UA marks 50th anniversary of “Stand in the Schoolhouse Door”

FILE - In this June 11, 1963 file photo, Gov. George Wallace blocks the entrance to the University of Alabama as he turned back a federal officer attempting to enroll two black students at the university campus in Tuscaloosa, Ala. Wallace backed down when President John Kennedy federalized the Alabama National Guard and ordered troops to Tuscaloosa. Wallace's daughter, Peggy Wallace Kennedy, said her family has lived in the shadow of the schoolhouse door ever since. She said her father never told her why he did it and she never asked him before he died in 1998. Since then, she has been involved in civil rights events in Alabama. She wants to give hope to people by showing that families can change. (AP Photo/File)
FILE - In this June 11, 1963 file photo, Gov. George Wallace blocks the entrance to the University of Alabama as he turned back a federal officer attempting to enroll two black students at the university campus in Tuscaloosa, Ala. Wallace backed down when President John Kennedy federalized the Alabama National Guard and ordered troops to Tuscaloosa. Wallace's daughter, Peggy Wallace Kennedy, said her family has lived in the shadow of the schoolhouse door ever since. She said her father never told her why he did it and she never asked him before he died in 1998. Since then, she has been involved in civil rights events in Alabama. She wants to give hope to people by showing that families can change. (AP Photo/File)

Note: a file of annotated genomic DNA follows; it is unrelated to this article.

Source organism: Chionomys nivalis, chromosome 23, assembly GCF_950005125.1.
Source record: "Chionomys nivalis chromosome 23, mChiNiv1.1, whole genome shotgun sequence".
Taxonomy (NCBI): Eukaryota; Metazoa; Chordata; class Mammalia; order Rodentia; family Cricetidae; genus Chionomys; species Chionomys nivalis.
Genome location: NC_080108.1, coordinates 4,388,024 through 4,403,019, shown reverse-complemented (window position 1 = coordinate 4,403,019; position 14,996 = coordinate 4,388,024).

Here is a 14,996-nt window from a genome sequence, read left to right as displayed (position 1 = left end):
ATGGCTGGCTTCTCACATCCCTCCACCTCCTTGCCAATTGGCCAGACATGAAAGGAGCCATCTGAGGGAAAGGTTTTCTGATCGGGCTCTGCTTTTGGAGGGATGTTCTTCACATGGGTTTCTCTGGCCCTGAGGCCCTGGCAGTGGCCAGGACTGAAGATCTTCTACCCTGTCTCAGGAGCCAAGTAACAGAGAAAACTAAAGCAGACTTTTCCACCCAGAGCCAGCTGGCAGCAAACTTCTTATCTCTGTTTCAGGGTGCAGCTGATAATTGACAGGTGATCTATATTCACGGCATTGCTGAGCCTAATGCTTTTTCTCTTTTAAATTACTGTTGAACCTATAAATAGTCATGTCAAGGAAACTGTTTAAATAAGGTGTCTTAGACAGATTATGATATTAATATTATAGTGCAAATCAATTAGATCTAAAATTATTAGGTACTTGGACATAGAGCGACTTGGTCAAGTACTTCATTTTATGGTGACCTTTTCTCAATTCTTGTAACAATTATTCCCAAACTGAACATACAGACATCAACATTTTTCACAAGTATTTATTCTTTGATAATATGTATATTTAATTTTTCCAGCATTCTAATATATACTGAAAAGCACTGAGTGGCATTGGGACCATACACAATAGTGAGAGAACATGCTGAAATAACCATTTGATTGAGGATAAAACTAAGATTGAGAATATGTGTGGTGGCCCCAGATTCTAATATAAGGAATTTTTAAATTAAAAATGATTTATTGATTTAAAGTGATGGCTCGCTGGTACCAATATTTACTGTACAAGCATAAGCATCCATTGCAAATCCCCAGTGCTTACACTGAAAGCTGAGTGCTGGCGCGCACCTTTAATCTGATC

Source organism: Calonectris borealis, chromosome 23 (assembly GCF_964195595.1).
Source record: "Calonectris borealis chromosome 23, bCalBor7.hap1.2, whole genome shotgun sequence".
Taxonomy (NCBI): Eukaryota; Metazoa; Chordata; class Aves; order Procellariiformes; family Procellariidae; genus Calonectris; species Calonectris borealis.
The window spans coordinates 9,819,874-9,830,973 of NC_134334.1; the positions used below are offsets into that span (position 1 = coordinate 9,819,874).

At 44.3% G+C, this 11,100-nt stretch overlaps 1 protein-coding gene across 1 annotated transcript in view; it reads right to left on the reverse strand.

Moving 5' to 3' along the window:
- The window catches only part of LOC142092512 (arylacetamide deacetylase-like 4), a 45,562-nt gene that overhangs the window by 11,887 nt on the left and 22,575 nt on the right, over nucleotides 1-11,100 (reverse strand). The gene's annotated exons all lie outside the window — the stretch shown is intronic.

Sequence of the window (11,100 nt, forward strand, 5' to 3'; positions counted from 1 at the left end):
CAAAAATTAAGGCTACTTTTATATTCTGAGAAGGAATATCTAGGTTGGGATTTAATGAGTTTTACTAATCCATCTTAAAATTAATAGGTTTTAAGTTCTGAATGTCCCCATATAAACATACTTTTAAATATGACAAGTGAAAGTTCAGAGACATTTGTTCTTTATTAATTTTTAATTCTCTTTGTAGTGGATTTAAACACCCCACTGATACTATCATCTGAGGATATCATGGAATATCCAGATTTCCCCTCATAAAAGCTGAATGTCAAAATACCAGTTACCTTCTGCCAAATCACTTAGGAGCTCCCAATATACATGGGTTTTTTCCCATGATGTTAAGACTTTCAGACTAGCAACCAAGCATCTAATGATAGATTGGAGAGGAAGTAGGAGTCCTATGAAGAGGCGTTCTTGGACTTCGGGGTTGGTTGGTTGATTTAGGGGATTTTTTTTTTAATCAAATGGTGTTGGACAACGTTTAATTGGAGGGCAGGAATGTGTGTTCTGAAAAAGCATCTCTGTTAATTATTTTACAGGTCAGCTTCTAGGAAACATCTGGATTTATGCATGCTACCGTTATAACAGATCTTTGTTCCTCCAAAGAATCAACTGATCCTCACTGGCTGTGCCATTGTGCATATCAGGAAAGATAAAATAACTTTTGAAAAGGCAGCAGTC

TUSCALOOSA, Ala. (AP) – It was 50 years ago that then Gov. George Wallace staged his “Stand in the Schoolhouse Door” to prevent African-Americans from attending the University of Alabama.

On Tuesday, a racially integrated crowd will gather in Tuscaloosa to remember that landmark event of June 11, 1963.

(WIAT-CBS42)

(Foster Auditorium)

The university will stage a commemoration Tuesday evening at Foster Auditorium, where Wallace faced down federal officials to oppose integration.

The event will honor the courage of Vivian Malone and James Hood, the two students who enrolled despite Wallace’s actions. The program will include talks about the importance of the event and the university’s progress since then.

Today the University of Alabama is about 13% African-American.

A memorial plaza honoring the school’s first minority students is now located at the site of Wallace’s stand.

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